My music journalism has, for the most part, focused on musicians rather than rock stars.
The difference is relatively simple: you can reach a musician and engage in a conversation without a ton of effort. The talks you wind up having can be really special. With rock stars, you must navigate the machine, which is designed primarily to frustrate potential interviewers. The end result is rarely as satisfactory as one might hope.
My first book focused on the musicians I have loved over the years. Arranging interviews was often surprisingly easy. When I wanted to talk to Living Colour guitarist Vernon Reid, I reached him via Twitter. Next thing I knew, we were talking after a gig in my hometown. When I wanted to interview singer/songwriter Rob Fetters, I emailed his management, hoping they would connect me. Instead, I got an email directly from Rob. “Instead of going through all (the usual steps), why don’t you just call me?” he wrote. “Here’s my number.” We’ve actually gotten to be friends since then. In fact, I only got truly rebuffed once. Even then, I was much closer to getting the chat than I thought I was. Alas, my subject just … vanished shortly after.
Musicians … go figure.
I didn’t bother with trying to reach David Bowie, Prince (both he and Bowie were still alive when I started writing the book), Peter Gabriel, or anyone else on that Rock Star level. I knew I would have to go through management, agents, handlers, and God-knows who else just to get a 30-minute bare-bones chat with a rock star who could probably give a damn what I was all about, let alone be interested in really emoting. It didn’t seem worth it.
I thought I might get to talk to Fetters for 45 minutes or so. We talked for more than two hours. Mike Keneally gave me more than 90 minutes, twice what I was hoping for. Same for Markus Reuter and Andre Cholmendeley. We started talking, and nature took its course. I didn’t see anything like that being possible with someone like Thom Yorke. No doubt his manager or agent would be just out of view, pointing to his watch after 20 minutes or so. And I would barely get anything worth writing.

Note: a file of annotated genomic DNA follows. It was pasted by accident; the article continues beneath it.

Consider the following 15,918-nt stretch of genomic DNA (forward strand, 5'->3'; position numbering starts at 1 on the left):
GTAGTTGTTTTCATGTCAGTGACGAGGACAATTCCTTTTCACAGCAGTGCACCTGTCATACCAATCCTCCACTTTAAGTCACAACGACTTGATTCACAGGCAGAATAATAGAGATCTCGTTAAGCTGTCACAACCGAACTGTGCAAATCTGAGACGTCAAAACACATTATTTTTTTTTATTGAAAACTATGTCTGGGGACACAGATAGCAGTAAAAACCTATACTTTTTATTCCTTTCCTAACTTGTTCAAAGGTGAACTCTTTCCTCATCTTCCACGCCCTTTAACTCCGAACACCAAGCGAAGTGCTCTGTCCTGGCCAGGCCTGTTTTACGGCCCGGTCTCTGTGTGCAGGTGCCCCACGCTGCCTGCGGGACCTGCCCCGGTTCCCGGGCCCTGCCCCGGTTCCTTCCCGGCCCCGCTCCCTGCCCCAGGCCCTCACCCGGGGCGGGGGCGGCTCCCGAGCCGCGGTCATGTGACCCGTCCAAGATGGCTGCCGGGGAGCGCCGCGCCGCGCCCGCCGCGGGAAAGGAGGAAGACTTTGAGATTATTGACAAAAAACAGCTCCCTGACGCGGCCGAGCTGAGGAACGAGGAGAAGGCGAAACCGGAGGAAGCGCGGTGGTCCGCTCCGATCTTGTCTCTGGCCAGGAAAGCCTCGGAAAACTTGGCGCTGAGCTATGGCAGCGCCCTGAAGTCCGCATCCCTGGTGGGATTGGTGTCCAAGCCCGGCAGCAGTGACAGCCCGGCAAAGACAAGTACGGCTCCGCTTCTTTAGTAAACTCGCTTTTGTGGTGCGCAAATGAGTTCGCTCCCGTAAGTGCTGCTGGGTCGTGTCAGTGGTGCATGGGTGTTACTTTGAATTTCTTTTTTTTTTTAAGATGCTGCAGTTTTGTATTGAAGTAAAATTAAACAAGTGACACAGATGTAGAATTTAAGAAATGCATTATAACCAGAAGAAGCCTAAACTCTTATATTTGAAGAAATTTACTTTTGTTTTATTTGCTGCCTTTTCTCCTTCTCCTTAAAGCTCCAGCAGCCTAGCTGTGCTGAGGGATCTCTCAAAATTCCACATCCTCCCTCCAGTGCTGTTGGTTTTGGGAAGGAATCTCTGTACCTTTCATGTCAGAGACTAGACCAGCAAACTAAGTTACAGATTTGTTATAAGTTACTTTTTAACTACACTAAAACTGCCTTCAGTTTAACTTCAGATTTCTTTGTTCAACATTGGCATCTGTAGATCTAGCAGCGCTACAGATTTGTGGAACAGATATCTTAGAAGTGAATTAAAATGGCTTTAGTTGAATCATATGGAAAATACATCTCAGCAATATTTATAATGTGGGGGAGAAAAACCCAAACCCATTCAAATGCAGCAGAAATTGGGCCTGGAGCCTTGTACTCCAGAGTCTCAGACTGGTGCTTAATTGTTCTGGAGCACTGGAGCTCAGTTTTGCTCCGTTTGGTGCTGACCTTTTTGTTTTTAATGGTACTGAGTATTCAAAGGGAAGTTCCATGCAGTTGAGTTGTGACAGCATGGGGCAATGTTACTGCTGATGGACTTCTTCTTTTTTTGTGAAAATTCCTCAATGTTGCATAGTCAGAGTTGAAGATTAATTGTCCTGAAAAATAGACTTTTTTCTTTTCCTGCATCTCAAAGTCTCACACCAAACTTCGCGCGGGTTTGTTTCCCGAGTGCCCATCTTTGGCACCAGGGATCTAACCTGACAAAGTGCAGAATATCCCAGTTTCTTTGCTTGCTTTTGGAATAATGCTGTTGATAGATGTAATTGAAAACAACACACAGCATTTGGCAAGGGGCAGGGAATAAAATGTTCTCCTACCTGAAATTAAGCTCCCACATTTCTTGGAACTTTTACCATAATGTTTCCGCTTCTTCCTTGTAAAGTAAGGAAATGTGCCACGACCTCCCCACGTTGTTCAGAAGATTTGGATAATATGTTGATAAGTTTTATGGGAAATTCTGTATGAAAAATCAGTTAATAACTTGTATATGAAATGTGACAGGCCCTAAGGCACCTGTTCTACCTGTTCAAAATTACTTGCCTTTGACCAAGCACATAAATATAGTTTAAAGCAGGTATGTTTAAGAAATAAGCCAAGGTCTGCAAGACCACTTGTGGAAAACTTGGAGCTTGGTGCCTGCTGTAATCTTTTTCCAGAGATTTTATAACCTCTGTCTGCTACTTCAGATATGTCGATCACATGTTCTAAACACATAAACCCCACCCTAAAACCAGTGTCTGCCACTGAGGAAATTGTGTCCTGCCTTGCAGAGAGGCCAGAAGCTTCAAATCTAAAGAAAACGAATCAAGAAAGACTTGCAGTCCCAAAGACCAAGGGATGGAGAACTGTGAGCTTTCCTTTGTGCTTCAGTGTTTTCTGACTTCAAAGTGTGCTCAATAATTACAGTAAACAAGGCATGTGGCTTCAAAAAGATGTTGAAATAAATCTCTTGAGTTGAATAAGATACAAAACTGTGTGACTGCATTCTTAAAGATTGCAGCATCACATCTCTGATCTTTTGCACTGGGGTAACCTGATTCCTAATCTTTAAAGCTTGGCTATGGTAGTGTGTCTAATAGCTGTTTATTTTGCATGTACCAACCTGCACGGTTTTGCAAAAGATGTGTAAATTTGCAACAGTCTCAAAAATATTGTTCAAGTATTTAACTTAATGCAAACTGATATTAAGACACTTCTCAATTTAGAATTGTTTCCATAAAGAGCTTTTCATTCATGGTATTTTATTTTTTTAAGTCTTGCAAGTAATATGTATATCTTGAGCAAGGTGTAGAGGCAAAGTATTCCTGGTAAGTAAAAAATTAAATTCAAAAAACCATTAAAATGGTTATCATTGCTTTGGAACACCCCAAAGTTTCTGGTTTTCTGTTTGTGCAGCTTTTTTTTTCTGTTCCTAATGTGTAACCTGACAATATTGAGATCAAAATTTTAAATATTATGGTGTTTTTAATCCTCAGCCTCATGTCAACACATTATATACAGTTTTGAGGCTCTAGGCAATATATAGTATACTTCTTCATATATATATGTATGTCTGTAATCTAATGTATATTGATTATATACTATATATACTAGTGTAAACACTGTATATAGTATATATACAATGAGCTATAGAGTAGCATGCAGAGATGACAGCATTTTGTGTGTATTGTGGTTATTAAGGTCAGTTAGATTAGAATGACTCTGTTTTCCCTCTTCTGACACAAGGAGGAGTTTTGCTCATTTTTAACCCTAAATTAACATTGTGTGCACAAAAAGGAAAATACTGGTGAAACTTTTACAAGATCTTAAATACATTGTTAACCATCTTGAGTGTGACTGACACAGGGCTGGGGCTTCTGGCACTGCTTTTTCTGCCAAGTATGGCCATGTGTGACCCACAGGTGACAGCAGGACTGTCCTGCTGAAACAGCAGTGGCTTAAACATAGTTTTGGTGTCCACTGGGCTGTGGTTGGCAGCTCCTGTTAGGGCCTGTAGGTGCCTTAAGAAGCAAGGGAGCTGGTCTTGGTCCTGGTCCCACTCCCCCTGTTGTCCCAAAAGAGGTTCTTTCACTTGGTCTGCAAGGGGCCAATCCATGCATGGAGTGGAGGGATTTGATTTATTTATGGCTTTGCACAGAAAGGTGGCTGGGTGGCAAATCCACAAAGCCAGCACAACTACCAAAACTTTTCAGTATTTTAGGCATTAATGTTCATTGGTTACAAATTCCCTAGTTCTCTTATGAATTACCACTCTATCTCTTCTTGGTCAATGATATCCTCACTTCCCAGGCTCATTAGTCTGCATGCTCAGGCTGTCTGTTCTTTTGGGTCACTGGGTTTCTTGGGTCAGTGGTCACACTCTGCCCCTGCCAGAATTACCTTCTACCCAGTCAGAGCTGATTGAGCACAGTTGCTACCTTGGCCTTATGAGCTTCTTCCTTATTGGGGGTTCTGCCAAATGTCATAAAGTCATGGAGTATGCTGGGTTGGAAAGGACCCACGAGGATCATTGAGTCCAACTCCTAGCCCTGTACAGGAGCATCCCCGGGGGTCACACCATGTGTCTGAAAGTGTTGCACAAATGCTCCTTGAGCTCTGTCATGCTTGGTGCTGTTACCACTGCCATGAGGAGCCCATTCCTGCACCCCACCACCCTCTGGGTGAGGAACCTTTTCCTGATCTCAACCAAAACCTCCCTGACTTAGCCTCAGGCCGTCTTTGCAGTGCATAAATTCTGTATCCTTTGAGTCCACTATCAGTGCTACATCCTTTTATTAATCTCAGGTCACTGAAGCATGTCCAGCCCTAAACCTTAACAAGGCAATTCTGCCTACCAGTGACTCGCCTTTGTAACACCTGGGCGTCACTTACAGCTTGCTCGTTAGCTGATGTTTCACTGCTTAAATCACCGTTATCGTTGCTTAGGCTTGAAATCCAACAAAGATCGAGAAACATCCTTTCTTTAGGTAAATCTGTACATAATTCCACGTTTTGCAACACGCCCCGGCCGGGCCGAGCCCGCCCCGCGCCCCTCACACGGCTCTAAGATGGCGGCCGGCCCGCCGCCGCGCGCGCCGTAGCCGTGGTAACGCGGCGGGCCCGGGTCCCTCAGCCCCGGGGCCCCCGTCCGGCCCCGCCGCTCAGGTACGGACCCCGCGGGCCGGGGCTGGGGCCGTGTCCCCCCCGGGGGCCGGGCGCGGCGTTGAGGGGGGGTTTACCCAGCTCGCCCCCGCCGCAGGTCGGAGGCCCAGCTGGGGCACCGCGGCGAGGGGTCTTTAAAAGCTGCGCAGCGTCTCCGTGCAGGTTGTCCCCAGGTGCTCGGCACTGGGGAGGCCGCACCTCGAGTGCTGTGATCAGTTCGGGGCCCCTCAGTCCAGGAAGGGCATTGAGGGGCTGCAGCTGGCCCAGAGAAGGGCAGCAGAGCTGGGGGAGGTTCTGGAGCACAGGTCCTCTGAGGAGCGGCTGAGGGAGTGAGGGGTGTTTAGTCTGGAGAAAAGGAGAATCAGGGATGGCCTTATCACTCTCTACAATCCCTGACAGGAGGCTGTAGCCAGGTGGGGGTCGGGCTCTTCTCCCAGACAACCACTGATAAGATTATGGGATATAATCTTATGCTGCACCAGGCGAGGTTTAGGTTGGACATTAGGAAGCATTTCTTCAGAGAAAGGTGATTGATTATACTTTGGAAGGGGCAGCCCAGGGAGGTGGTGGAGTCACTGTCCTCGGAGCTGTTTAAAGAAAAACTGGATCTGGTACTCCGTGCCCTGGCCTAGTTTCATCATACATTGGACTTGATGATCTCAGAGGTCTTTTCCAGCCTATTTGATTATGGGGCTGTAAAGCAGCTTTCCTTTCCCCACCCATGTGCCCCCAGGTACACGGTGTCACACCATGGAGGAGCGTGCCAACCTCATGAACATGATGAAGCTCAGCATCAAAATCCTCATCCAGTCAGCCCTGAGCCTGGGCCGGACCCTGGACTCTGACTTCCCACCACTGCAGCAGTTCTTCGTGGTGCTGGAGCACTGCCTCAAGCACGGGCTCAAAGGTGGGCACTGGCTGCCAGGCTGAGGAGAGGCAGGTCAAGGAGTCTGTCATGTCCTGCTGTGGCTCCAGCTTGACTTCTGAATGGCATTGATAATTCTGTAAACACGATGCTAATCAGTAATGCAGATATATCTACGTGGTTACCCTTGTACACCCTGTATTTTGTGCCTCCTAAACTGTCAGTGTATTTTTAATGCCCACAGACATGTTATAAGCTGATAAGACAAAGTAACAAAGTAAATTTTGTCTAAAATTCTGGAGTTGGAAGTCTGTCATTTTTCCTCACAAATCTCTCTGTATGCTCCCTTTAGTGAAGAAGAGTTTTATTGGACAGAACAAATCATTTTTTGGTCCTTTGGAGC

No rock stars, I determined. I will stay in my lane.
Bernie Worrell has played on 500 or more albums with a veritable “Who’s Who” of musicians and rock stars. Some of those rock stars are out-and-out legends. And Judie wants me to talk to them. All of them.
The list she has put before me is quite staggering. I won’t reveal any names now. What I will say is three or four conversations on this level puts me in a completely different stratosphere as an author and a journalist. If I can get through these doors, I should be pretty much set to talk to whomever I want for the remainder of my writing days.
To be clear, I’m not intimidated. Thirty years in uniform as a military journalist and police officer has put me next to more than a few celebrities. You might shake a little at first, but once the ice is broken, you’re just talking to someone who happens to go on television or play a sport for a living. It’s no big deal. When I was conducting interviews for my book, a musician friend said of meeting rock stars, “They’re just people, man.” That’s how I treat them, and it works out just fine. Vernon Reid is a prime example. Before getting into the questions for my book, I stood between him and Corey Glover talking Star Trek and Marvel movies. It was glorious. And completely humanizing. After that, the interview was easy.
Still, I had no plans to try and work at the Rock Star level any time soon. But that has officially gone out the window.
I must now prepare myself to enter a world of blockers, re-directors, and go-betweens. I have to be prepared to get what I need in 30 minutes or less, because the subjects will be busy and probably have little to no time for this nobody from Nowhere and his little book. My only hope is that Bernie’s name still carries some weight. I suspect it does. So does Judie. In fact, she’s working to open some of those doors for me. All I have to do is step inside and not say anything stupid.
I think I can handle that.
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